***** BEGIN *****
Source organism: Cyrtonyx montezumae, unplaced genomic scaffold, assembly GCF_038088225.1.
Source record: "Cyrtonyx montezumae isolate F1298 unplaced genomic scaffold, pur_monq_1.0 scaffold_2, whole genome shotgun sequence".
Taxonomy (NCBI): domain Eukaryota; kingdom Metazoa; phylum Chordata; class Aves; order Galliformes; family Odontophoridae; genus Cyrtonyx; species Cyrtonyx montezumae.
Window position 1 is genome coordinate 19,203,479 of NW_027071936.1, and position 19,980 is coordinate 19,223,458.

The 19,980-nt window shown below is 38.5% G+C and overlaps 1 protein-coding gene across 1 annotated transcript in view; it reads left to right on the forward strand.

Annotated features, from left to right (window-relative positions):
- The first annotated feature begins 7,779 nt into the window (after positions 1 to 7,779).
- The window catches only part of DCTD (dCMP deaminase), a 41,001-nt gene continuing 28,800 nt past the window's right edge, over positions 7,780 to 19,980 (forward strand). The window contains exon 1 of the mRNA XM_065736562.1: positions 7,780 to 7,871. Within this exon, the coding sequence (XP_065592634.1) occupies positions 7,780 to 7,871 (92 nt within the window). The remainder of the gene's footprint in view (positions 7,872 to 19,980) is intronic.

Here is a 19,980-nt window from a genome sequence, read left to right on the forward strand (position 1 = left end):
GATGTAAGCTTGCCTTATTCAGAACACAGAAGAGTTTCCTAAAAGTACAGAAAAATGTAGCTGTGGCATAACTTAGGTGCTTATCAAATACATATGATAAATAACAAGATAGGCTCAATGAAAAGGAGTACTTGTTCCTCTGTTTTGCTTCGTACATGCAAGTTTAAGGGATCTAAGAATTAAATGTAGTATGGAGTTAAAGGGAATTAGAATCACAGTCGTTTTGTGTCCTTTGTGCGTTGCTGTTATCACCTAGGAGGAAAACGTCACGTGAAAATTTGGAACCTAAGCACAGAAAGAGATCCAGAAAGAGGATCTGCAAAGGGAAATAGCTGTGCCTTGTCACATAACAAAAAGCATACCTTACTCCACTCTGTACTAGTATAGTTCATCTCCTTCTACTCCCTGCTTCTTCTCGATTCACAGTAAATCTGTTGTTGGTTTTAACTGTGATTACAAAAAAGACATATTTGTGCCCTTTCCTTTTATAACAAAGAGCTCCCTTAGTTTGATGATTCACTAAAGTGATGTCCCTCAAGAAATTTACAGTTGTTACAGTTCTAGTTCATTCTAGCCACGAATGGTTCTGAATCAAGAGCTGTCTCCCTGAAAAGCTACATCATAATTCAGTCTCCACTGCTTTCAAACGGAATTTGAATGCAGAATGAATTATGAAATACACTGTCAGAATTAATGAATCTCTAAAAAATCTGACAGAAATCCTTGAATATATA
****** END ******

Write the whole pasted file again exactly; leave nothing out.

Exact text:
Source organism: Cyrtonyx montezumae, unplaced genomic scaffold, assembly GCF_038088225.1.
Source record: "Cyrtonyx montezumae isolate F1298 unplaced genomic scaffold, pur_monq_1.0 scaffold_2, whole genome shotgun sequence".
Taxonomy (NCBI): domain Eukaryota; kingdom Metazoa; phylum Chordata; class Aves; order Galliformes; family Odontophoridae; genus Cyrtonyx; species Cyrtonyx montezumae.
Window position 1 is genome coordinate 19,203,479 of NW_027071936.1, and position 19,980 is coordinate 19,223,458.

The 19,980-nt window shown below is 38.5% G+C and overlaps 1 protein-coding gene across 1 annotated transcript in view; it reads left to right on the forward strand.

Annotated features, from left to right (window-relative positions):
- The first annotated feature begins 7,779 nt into the window (after positions 1 to 7,779).
- The window catches only part of DCTD (dCMP deaminase), a 41,001-nt gene continuing 28,800 nt past the window's right edge, over positions 7,780 to 19,980 (forward strand). The window contains exon 1 of the mRNA XM_065736562.1: positions 7,780 to 7,871. Within this exon, the coding sequence (XP_065592634.1) occupies positions 7,780 to 7,871 (92 nt within the window). The remainder of the gene's footprint in view (positions 7,872 to 19,980) is intronic.

Here is a 19,980-nt window from a genome sequence, read left to right on the forward strand (position 1 = left end):
GATGTAAGCTTGCCTTATTCAGAACACAGAAGAGTTTCCTAAAAGTACAGAAAAATGTAGCTGTGGCATAACTTAGGTGCTTATCAAATACATATGATAAATAACAAGATAGGCTCAATGAAAAGGAGTACTTGTTCCTCTGTTTTGCTTCGTACATGCAAGTTTAAGGGATCTAAGAATTAAATGTAGTATGGAGTTAAAGGGAATTAGAATCACAGTCGTTTTGTGTCCTTTGTGCGTTGCTGTTATCACCTAGGAGGAAAACGTCACGTGAAAATTTGGAACCTAAGCACAGAAAGAGATCCAGAAAGAGGATCTGCAAAGGGAAATAGCTGTGCCTTGTCACATAACAAAAAGCATACCTTACTCCACTCTGTACTAGTATAGTTCATCTCCTTCTACTCCCTGCTTCTTCTCGATTCACAGTAAATCTGTTGTTGGTTTTAACTGTGATTACAAAAAAGACATATTTGTGCCCTTTCCTTTTATAACAAAGAGCTCCCTTAGTTTGATGATTCACTAAAGTGATGTCCCTCAAGAAATTTACAGTTGTTACAGTTCTAGTTCATTCTAGCCACGAATGGTTCTGAATCAAGAGCTGTCTCCCTGAAAAGCTACATCATAATTCAGTCTCCACTGCTTTCAAACGGAATTTGAATGCAGAATGAATTATGAAATACACTGTCAGAATTAATGAATCTCTAAAAAATCTGACAGAAATCCTTGAATATATA